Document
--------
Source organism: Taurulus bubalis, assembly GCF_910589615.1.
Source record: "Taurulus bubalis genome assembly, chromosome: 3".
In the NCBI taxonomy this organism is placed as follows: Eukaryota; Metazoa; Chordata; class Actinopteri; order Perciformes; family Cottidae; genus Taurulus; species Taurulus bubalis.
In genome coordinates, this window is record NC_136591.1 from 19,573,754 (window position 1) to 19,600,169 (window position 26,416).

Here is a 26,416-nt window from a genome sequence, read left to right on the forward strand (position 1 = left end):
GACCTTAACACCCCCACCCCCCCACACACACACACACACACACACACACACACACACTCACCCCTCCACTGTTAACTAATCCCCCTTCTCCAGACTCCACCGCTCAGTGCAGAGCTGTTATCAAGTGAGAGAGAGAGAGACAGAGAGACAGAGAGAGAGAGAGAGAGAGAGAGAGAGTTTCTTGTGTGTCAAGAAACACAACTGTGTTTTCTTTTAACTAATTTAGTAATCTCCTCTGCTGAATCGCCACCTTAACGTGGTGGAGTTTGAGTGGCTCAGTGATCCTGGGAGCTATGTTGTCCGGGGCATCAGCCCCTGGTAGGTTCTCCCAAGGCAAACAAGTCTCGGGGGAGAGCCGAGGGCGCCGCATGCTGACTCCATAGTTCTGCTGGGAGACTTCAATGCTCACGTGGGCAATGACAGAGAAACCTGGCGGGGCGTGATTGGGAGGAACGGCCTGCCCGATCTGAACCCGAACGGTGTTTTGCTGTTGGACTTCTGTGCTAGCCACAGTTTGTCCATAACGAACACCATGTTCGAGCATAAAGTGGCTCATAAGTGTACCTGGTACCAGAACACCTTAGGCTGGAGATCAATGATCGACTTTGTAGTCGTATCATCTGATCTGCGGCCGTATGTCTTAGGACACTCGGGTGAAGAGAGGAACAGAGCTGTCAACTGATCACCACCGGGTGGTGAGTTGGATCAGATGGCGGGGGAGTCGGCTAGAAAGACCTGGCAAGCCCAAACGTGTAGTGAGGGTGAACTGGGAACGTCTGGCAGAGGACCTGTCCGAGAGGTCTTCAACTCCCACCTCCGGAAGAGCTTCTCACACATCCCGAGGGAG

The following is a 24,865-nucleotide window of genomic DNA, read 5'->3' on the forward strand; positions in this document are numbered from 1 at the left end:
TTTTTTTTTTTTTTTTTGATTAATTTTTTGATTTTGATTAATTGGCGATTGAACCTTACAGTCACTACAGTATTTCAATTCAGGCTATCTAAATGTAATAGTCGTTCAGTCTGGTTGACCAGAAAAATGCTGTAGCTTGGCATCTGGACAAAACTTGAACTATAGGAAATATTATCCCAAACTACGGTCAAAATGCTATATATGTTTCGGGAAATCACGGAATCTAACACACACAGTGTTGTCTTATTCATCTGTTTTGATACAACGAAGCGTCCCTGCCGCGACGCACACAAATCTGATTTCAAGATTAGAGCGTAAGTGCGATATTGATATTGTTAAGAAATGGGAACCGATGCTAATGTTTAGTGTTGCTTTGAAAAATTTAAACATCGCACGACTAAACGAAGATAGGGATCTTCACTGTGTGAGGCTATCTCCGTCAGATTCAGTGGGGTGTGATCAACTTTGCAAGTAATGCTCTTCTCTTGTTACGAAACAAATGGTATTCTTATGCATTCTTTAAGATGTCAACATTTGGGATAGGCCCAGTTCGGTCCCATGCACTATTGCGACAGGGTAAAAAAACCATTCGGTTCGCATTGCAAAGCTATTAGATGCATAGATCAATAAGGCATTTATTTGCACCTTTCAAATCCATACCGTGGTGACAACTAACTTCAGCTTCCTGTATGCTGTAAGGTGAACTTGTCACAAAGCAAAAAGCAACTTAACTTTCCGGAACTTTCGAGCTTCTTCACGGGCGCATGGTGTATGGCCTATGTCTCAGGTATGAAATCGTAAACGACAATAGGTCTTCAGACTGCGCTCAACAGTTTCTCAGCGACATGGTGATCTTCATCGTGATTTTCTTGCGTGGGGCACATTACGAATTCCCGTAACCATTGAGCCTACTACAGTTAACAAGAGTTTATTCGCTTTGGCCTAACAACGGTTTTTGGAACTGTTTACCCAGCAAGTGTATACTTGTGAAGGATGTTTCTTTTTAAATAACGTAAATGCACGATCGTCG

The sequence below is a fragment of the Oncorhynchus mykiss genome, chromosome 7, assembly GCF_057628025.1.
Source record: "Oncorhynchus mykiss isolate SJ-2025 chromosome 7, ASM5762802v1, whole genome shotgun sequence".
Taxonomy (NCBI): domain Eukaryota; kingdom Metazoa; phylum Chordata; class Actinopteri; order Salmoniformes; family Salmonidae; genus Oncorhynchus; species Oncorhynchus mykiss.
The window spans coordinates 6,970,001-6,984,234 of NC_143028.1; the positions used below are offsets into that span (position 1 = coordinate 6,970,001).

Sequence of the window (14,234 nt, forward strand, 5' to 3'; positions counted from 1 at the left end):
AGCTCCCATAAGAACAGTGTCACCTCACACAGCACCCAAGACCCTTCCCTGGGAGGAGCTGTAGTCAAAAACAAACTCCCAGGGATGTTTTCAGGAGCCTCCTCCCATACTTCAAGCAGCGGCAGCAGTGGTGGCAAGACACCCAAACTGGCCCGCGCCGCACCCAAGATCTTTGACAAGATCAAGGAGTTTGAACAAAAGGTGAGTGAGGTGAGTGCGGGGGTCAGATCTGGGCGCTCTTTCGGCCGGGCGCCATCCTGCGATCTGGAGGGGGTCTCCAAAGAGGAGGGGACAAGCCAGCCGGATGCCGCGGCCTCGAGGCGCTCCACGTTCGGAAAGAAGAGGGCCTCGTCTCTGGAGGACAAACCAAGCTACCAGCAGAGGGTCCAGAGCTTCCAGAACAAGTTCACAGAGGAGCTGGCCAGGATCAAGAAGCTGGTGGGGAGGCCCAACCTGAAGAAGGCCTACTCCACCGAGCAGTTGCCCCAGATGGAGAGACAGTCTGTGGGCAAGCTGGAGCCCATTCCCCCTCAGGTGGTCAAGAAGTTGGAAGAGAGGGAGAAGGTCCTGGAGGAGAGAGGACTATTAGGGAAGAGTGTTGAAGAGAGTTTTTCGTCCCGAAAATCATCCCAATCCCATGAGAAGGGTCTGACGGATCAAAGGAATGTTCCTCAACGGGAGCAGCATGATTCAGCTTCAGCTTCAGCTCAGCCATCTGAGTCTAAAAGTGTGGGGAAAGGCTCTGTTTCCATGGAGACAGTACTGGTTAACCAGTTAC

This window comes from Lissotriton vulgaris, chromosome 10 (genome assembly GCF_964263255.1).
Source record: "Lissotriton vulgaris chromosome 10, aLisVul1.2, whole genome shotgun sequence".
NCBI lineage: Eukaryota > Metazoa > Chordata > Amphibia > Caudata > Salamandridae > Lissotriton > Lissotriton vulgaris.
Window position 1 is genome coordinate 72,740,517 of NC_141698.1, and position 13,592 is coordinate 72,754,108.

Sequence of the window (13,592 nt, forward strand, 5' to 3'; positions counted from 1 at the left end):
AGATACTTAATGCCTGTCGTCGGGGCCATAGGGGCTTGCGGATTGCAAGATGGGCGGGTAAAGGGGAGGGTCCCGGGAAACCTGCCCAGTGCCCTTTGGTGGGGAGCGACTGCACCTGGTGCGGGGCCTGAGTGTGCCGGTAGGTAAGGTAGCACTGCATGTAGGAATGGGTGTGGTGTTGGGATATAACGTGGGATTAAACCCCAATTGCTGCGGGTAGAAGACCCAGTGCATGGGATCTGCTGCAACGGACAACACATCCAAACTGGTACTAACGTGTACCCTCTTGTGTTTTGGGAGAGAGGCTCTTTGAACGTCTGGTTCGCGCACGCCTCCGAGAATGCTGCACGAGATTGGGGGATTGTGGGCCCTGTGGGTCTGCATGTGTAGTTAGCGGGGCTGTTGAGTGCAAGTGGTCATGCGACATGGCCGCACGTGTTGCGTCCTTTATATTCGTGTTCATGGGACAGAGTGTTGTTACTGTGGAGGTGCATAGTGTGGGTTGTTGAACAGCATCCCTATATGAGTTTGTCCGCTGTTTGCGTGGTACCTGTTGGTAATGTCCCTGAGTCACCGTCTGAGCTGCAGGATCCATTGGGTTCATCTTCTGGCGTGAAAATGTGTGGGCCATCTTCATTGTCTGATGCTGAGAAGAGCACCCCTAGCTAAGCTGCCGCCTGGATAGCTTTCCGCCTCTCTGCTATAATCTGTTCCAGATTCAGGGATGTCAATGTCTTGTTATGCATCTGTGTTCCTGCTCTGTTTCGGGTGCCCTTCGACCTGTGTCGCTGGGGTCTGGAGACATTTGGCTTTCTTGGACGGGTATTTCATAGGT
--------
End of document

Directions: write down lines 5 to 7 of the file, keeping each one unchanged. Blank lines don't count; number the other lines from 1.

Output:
Here is a 26,416-nt window from a genome sequence, read left to right on the forward strand (position 1 = left end):
GACCTTAACACCCCCACCCCCCCACACACACACACACACACACACACACACACACACTCACCCCTCCACTGTTAACTAATCCCCCTTCTCCAGACTCCACCGCTCAGTGCAGAGCTGTTATCAAGTGAGAGAGAGAGAGACAGAGAGACAGAGAGAGAGAGAGAGAGAGAGAGAGAGTTTCTTGTGTGTCAAGAAACACAACTGTGTTTTCTTTTAACTAATTTAGTAATCTCCTCTGCTGAATCGCCACCTTAACGTGGTGGAGTTTGAGTGGCTCAGTGATCCTGGGAGCTATGTTGTCCGGGGCATCAGCCCCTGGTAGGTTCTCCCAAGGCAAACAAGTCTCGGGGGAGAGCCGAGGGCGCCGCATGCTGACTCCATAGTTCTGCTGGGAGACTTCAATGCTCACGTGGGCAATGACAGAGAAACCTGGCGGGGCGTGATTGGGAGGAACGGCCTGCCCGATCTGAACCCGAACGGTGTTTTGCTGTTGGACTTCTGTGCTAGCCACAGTTTGTCCATAACGAACACCATGTTCGAGCATAAAGTGGCTCATAAGTGTACCTGGTACCAGAACACCTTAGGCTGGAGATCAATGATCGACTTTGTAGTCGTATCATCTGATCTGCGGCCGTATGTCTTAGGACACTCGGGTGAAGAGAGGAACAGAGCTGTCAACTGATCACCACCGGGTGGTGAGTTGGATCAGATGGCGGGGGAGTCGGCTAGAAAGACCTGGCAAGCCCAAACGTGTAGTGAGGGTGAACTGGGAACGTCTGGCAGAGGACCTGTCCGAGAGGTCTTCAACTCCCACCTCCGGAAGAGCTTCTCACACATCCCGAGGGAG

The following is a 24,865-nucleotide window of genomic DNA, read 5'->3' on the forward strand; positions in this document are numbered from 1 at the left end: